Midterm Paper Prompts and Guidelines
Write a critical paper on one of the following three prompts:
1. Using practical examples from within and beyond anthropology, discuss the intersection
of scientific racism and scientific sexism.
2. Explain and evaluate the one-sex theory, the two-sex theory, and the concept of one true
sex to discuss how biological sex operates in a cultural context (i.e. time and place) of
3. Drawing on the work of at least two theorists, explain and discuss the relationship
between discourse, pathology, and eugenics.
Submit to Canvas under Assignments as a .doc, .docx, .rtf, or direct text submission only (do not
submit a .pdf or .pages document, convert this first if needed). Due before 11:59pm on 5/15.
Your paper should be 2,000 words +/- 10%, not counting titles or your Works Cited. You will lose
partial points for writing less than 1,800 words or more than 2,200 words.
An original thesis statement is welcome but not necessary. No original title is necessary (including
the prompt as the title is fine). Formatting is up to you (font size, spacing, etc). 12pt, Times New
Roman, and 1.5 or double spaced is a good go-to.
Papers will be graded based on how well they respond to the chosen prompt, taking clarity,
consistency, the use of evidence, and adherence to these guidelines into account.
Elaboration on the prompts:
To respond to prompt 1, you may want to revisit the Somerville reading in combination with the
reading from Smay and Armelagos from the prior week. The recommended reading by Konigsberg
et al is also useful here. The phrase ‘practical examples’ encourages you to be specific: refer to
particular studies, cases, and/or events. Also consider the term ‘intersection’ – where is there not
just a relation between scientific racism and scientific sexism, but an actual interdependence found
in their overlap?
To respond to prompt 2, you will elaborate on each of these three theories (one-sex, two-sex, and
one true sex) – it’s easiest to do that through Laqueur and Foucault/Kessler, but you can certainly
consult other sources. You will use this foundation to discuss biological sex as a social construct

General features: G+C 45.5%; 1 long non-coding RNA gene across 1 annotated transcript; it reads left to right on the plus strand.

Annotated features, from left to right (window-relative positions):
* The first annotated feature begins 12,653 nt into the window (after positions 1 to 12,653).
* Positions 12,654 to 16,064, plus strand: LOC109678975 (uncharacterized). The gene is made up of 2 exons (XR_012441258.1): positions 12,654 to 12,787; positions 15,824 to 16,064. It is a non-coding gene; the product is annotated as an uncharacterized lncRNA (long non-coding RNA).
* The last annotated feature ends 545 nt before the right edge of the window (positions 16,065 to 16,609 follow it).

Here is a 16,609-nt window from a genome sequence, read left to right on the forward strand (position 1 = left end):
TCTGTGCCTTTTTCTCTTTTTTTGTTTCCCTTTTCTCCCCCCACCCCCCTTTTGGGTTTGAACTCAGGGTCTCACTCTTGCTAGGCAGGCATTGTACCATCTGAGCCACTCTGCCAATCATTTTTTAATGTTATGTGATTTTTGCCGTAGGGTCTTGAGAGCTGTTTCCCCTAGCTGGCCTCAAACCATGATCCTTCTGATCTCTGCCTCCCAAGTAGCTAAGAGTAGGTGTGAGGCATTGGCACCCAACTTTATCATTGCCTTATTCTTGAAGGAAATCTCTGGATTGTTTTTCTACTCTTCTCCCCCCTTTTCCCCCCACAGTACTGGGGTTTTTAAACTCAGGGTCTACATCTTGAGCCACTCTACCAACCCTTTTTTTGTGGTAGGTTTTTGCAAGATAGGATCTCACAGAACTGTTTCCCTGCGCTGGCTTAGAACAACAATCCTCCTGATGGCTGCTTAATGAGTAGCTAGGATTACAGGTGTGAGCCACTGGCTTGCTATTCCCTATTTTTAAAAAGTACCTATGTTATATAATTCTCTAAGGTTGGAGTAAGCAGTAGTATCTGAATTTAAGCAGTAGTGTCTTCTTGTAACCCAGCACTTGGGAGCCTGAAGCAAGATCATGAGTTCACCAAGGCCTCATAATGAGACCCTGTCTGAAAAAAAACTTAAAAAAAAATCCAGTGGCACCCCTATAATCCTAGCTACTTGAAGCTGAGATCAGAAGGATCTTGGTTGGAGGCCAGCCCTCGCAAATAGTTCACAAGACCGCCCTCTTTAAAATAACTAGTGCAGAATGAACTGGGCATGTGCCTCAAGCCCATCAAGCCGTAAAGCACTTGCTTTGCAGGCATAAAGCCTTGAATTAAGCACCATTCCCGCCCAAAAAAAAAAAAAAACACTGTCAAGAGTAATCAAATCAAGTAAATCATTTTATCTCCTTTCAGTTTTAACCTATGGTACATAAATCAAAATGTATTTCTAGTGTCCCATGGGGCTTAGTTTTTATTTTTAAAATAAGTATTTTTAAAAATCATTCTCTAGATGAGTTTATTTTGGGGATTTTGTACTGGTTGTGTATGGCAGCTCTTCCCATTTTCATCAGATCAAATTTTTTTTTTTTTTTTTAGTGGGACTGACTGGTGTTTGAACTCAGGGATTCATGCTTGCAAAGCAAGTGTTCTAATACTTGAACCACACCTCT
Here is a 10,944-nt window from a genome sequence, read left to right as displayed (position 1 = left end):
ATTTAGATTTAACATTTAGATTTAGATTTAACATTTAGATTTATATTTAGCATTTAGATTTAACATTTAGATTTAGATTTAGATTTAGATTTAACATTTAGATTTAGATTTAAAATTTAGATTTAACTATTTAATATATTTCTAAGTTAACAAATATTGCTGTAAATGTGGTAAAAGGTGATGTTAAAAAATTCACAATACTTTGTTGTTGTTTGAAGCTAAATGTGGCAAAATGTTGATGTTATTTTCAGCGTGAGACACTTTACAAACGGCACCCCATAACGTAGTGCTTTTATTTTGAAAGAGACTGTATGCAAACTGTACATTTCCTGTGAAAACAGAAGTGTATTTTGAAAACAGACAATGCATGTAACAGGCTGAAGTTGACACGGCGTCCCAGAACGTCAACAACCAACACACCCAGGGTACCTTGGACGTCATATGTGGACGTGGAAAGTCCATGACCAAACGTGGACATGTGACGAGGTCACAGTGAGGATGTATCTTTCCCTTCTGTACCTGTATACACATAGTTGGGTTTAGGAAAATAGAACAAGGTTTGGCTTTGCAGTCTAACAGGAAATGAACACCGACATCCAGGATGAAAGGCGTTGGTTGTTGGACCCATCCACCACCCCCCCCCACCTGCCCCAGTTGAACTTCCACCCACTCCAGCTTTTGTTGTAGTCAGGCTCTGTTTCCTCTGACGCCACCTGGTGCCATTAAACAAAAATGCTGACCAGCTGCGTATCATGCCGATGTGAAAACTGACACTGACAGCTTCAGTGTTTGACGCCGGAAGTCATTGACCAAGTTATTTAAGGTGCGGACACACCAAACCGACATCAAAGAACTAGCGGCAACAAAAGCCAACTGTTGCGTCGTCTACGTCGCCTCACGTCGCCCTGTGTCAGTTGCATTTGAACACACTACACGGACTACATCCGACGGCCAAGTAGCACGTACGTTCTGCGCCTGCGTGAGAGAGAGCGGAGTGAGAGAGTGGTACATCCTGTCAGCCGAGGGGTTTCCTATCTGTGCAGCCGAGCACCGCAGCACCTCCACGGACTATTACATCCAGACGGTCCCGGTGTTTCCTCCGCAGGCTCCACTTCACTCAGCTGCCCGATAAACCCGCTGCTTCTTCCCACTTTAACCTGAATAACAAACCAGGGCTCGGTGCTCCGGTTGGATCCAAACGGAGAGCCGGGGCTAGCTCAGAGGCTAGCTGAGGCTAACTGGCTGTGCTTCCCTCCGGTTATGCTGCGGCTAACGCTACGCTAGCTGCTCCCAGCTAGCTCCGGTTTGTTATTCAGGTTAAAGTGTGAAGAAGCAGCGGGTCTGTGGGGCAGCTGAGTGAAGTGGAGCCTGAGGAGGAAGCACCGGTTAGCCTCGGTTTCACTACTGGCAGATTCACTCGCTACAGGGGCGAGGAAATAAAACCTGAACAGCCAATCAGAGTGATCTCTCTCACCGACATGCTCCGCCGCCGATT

and medical discourse. The last part of the prompt emphasizes that you need to be specific about
cultural context (when and where you are referring to). Unless you claim that theories of biological
sex are universal, it’s important that you specify, e.g. state your paper refers to biological sex in
Western Europe in the 15th
-17th centuries, or to the US in the mid-20th century, or if you want to
branch out, you could choose another context, see e.g. Bahreini (2011) or Furth (1988).
To respond to prompt 3, you will find the week 5 lecture useful, and consider the required and
recommended readings (Anzaldua/Stern et al and Pylypa/Goodrow) alongside content and
readings from other weeks (e.g. Foucault’s “We Other Victorians” and our discussions about
immune system discourse). Theorists just means scholars/authors here. I suggest you briefly
explain the relationship between discourse, pathology, and eugenics from a theoretical perspective
(e.g. how does A lead to B lead to C for example, and how is C held up by B, and how is A
emerging from the result of C? etc) and then use one or more examples to discuss (e.g. forced
sterilization in a context of your choice).
Things to keep in mind:
A critical paper utilizes your own personal voice and writing style but is not a personal essay or
an opinion piece. The paper should interpret and analyze texts, evaluate the arguments of authors,
and formulate an original response to the topic chosen which is supported by evidence.
You are welcome to bring in whatever examples you see fit but remember that you should show
evidence of having read and understood the course readings that you utilize in your paper, and
your paper should show some engagement with content discussed in lectures. The prompts above
generally relate to weeks 3-5, but you are welcome to bring in readings from other weeks and/or
from outside of the course.
Please reference at least one of the required readings from class in your paper. You should cite at